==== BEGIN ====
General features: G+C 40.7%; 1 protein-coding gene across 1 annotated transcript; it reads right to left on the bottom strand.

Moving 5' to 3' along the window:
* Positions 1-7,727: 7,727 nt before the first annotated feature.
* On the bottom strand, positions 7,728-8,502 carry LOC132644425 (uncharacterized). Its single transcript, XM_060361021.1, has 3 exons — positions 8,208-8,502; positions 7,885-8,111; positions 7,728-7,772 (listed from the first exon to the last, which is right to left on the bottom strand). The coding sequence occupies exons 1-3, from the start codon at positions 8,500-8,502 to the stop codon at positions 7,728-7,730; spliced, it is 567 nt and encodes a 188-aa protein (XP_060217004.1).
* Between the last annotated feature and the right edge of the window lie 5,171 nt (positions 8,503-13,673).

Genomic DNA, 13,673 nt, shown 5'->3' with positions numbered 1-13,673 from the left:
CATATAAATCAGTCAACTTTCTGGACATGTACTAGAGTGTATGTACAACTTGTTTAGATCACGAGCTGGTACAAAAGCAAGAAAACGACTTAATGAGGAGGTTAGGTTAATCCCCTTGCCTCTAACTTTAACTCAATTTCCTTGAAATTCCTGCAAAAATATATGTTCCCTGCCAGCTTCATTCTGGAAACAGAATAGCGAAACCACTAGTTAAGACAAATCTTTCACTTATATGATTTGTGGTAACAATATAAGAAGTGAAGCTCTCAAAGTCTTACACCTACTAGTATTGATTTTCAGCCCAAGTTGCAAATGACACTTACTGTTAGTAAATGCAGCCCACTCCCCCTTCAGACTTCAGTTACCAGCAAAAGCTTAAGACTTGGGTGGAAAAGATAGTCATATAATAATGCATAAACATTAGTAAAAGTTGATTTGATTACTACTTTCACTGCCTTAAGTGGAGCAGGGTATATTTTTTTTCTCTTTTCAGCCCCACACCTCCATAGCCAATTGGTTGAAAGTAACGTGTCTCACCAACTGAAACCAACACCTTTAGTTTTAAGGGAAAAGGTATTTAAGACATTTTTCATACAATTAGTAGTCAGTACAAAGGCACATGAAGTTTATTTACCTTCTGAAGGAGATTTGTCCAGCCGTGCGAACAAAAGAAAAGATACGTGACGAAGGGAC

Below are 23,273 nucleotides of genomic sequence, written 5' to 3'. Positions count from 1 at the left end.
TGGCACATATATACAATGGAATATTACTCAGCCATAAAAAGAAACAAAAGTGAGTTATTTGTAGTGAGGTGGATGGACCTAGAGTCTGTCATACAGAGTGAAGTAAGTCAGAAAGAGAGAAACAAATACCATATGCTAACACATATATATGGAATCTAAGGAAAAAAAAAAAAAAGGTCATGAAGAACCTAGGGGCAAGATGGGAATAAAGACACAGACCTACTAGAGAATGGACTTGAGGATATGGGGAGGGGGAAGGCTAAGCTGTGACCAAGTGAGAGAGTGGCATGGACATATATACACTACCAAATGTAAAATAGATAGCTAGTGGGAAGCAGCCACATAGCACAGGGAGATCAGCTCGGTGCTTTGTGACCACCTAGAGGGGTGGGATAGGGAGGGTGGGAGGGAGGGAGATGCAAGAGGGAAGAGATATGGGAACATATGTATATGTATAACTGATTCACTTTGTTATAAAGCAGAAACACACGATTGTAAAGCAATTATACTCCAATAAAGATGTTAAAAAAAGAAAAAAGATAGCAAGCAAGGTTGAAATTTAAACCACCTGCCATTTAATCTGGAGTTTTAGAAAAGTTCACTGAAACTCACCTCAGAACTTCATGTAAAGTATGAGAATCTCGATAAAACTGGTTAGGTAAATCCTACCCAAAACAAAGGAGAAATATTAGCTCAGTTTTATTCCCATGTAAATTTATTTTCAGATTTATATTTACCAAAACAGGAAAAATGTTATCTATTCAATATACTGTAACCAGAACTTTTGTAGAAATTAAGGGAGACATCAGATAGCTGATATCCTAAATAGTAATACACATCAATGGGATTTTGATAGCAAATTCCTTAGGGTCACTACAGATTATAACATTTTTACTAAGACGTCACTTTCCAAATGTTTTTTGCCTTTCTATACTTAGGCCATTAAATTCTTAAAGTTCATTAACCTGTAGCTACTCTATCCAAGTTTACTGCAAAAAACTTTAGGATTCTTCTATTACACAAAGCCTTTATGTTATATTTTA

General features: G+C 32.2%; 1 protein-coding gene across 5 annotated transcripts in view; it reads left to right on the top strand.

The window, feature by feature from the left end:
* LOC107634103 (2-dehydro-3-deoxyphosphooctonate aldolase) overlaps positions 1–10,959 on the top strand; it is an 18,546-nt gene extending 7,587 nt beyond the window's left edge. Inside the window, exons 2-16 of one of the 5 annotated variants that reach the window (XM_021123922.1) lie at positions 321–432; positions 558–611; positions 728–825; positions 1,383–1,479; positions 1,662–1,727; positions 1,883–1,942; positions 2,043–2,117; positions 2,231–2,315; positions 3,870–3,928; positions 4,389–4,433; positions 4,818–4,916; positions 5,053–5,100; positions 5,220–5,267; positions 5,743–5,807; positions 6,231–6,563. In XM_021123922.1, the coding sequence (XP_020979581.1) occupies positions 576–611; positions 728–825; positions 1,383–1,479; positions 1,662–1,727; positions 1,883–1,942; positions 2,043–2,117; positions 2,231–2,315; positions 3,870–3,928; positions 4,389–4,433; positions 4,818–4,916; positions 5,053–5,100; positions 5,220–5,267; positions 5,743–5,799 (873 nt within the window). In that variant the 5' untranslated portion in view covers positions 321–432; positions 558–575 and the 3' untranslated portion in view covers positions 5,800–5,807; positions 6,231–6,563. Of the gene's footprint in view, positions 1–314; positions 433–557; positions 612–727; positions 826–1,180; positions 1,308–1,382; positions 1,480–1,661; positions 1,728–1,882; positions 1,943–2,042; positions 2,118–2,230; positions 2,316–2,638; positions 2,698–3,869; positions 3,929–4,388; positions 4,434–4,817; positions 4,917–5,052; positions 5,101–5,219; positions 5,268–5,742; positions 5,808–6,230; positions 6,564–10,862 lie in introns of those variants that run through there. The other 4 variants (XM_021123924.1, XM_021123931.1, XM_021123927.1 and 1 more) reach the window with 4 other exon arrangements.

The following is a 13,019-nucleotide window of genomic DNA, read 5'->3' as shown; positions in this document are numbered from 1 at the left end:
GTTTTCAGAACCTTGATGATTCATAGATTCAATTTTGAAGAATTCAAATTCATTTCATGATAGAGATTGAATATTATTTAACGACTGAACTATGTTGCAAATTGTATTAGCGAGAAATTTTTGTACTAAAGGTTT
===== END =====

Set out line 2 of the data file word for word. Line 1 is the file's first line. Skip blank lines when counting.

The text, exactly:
Moving 5' to 3' along the window: